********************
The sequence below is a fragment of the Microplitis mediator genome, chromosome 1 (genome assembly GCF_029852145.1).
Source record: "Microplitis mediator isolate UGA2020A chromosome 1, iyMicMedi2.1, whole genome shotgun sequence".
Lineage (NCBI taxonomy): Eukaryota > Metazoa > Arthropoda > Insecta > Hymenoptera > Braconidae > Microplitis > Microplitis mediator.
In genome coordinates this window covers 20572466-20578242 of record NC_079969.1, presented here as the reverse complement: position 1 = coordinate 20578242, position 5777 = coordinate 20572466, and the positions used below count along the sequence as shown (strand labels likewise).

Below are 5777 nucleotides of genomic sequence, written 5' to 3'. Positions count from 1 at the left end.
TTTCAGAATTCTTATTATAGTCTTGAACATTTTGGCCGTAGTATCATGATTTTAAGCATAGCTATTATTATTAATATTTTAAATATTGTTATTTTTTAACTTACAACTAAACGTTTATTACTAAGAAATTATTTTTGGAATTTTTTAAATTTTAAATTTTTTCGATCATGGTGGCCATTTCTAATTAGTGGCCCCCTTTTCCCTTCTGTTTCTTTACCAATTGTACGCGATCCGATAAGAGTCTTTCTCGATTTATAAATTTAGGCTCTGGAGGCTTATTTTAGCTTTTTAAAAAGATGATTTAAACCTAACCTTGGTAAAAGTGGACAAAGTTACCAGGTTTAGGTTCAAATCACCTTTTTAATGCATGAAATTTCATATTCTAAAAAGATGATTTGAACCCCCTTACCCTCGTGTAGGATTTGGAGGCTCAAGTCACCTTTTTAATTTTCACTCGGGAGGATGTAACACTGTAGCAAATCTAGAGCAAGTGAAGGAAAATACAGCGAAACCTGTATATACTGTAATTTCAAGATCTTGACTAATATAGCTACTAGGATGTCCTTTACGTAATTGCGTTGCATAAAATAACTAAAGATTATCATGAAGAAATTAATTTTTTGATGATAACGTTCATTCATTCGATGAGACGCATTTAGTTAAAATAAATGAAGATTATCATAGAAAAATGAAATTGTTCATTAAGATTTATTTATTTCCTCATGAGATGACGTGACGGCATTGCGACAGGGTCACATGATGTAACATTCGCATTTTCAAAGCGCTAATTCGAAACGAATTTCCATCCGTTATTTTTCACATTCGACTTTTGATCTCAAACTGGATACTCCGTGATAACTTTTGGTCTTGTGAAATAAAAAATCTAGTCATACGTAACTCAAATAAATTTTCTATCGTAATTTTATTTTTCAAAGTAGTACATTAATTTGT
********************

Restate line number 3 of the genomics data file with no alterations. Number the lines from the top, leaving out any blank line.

Lineage (NCBI taxonomy): Eukaryota > Metazoa > Arthropoda > Insecta > Hymenoptera > Braconidae > Microplitis > Microplitis mediator.